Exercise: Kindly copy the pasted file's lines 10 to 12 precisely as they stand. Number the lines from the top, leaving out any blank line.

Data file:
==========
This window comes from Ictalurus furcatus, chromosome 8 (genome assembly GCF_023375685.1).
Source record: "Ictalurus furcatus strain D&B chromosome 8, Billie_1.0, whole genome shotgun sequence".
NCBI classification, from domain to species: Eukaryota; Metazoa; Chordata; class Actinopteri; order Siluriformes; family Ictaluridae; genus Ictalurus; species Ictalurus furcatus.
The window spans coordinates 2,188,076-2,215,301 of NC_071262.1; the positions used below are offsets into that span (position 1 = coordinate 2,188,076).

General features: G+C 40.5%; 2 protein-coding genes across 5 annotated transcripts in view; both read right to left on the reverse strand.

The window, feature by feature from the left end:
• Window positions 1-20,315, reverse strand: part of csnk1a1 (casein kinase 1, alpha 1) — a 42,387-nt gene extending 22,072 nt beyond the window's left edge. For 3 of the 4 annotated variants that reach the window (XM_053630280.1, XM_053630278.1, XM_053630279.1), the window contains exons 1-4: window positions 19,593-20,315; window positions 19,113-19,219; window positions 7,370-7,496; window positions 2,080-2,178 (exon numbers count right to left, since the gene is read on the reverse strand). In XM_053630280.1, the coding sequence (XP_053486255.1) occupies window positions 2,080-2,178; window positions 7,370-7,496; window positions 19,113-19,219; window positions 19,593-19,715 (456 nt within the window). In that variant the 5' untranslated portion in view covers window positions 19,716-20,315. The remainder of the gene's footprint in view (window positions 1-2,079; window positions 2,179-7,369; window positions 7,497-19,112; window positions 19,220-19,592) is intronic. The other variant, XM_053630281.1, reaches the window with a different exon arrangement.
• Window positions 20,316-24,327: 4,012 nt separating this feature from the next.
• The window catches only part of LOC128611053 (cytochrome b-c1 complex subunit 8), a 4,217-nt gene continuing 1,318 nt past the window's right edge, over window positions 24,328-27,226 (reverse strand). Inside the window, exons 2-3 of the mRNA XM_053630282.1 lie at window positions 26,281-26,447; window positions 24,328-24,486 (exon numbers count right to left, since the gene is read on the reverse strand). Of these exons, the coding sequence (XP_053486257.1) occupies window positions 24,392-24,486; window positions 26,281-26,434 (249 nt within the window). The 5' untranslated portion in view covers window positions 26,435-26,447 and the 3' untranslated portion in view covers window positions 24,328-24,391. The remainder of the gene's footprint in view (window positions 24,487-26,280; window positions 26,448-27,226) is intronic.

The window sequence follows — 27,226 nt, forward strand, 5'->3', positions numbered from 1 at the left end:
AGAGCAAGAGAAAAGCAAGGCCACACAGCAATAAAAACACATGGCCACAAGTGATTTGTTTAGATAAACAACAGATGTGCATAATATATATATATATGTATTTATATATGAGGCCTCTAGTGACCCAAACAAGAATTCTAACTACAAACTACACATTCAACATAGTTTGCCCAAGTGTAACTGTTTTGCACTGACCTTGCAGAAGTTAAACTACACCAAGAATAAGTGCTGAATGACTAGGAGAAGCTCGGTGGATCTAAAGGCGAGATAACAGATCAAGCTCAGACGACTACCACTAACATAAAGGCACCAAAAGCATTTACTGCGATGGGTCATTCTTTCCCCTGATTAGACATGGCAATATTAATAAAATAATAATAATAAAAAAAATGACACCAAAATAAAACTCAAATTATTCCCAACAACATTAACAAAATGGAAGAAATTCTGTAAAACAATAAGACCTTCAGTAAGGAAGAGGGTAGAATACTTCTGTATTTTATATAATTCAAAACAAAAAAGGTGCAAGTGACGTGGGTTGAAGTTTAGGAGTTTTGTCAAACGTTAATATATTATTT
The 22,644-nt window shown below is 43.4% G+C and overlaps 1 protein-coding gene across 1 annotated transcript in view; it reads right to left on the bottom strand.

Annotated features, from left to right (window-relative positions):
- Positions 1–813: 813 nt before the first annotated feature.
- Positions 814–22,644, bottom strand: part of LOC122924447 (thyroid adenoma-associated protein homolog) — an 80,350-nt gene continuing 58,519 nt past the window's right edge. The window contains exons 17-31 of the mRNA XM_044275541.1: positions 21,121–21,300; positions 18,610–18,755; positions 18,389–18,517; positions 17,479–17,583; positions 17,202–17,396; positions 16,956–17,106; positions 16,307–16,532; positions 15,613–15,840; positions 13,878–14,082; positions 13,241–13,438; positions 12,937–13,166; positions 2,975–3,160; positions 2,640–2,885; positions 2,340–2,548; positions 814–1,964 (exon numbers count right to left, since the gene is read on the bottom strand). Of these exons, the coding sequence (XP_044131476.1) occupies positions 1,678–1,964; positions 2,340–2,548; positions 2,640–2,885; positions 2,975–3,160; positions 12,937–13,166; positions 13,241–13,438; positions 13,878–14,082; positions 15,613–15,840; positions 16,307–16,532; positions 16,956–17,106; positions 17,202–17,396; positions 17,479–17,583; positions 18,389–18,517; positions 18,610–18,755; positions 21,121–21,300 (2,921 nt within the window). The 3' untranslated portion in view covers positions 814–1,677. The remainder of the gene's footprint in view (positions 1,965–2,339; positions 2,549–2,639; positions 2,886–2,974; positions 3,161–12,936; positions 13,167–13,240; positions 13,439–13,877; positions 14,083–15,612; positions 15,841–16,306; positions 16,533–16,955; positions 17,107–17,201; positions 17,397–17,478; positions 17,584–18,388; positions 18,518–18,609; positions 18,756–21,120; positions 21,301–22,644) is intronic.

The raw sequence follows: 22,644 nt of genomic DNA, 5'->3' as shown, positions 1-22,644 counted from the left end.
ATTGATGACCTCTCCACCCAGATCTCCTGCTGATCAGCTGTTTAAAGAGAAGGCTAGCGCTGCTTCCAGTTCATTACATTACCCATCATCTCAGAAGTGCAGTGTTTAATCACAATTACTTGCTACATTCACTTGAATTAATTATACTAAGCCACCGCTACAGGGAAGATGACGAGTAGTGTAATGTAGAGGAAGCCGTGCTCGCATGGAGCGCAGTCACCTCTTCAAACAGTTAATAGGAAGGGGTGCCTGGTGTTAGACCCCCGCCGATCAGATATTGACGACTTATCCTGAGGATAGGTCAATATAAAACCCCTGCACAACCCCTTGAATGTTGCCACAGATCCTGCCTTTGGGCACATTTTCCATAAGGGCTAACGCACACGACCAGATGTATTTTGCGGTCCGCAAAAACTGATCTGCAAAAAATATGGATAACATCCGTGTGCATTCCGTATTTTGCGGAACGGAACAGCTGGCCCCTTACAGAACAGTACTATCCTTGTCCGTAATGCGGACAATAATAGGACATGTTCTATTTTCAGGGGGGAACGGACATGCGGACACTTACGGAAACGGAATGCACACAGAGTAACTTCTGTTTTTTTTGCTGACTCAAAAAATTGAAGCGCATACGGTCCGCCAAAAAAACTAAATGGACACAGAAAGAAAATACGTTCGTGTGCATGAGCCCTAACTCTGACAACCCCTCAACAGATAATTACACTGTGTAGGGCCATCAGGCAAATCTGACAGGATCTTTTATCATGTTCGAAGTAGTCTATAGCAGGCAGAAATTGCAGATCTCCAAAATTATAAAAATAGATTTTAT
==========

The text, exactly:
The window sequence follows — 27,226 nt, forward strand, 5'->3', positions numbered from 1 at the left end:
AGAGCAAGAGAAAAGCAAGGCCACACAGCAATAAAAACACATGGCCACAAGTGATTTGTTTAGATAAACAACAGATGTGCATAATATATATATATATGTATTTATATATGAGGCCTCTAGTGACCCAAACAAGAATTCTAACTACAAACTACACATTCAACATAGTTTGCCCAAGTGTAACTGTTTTGCACTGACCTTGCAGAAGTTAAACTACACCAAGAATAAGTGCTGAATGACTAGGAGAAGCTCGGTGGATCTAAAGGCGAGATAACAGATCAAGCTCAGACGACTACCACTAACATAAAGGCACCAAAAGCATTTACTGCGATGGGTCATTCTTTCCCCTGATTAGACATGGCAATATTAATAAAATAATAATAATAAAAAAAATGACACCAAAATAAAACTCAAATTATTCCCAACAACATTAACAAAATGGAAGAAATTCTGTAAAACAATAAGACCTTCAGTAAGGAAGAGGGTAGAATACTTCTGTATTTTATATAATTCAAAACAAAAAAGGTGCAAGTGACGTGGGTTGAAGTTTAGGAGTTTTGTCAAACGTTAATATATTATTT
The 22,644-nt window shown below is 43.4% G+C and overlaps 1 protein-coding gene across 1 annotated transcript in view; it reads right to left on the bottom strand.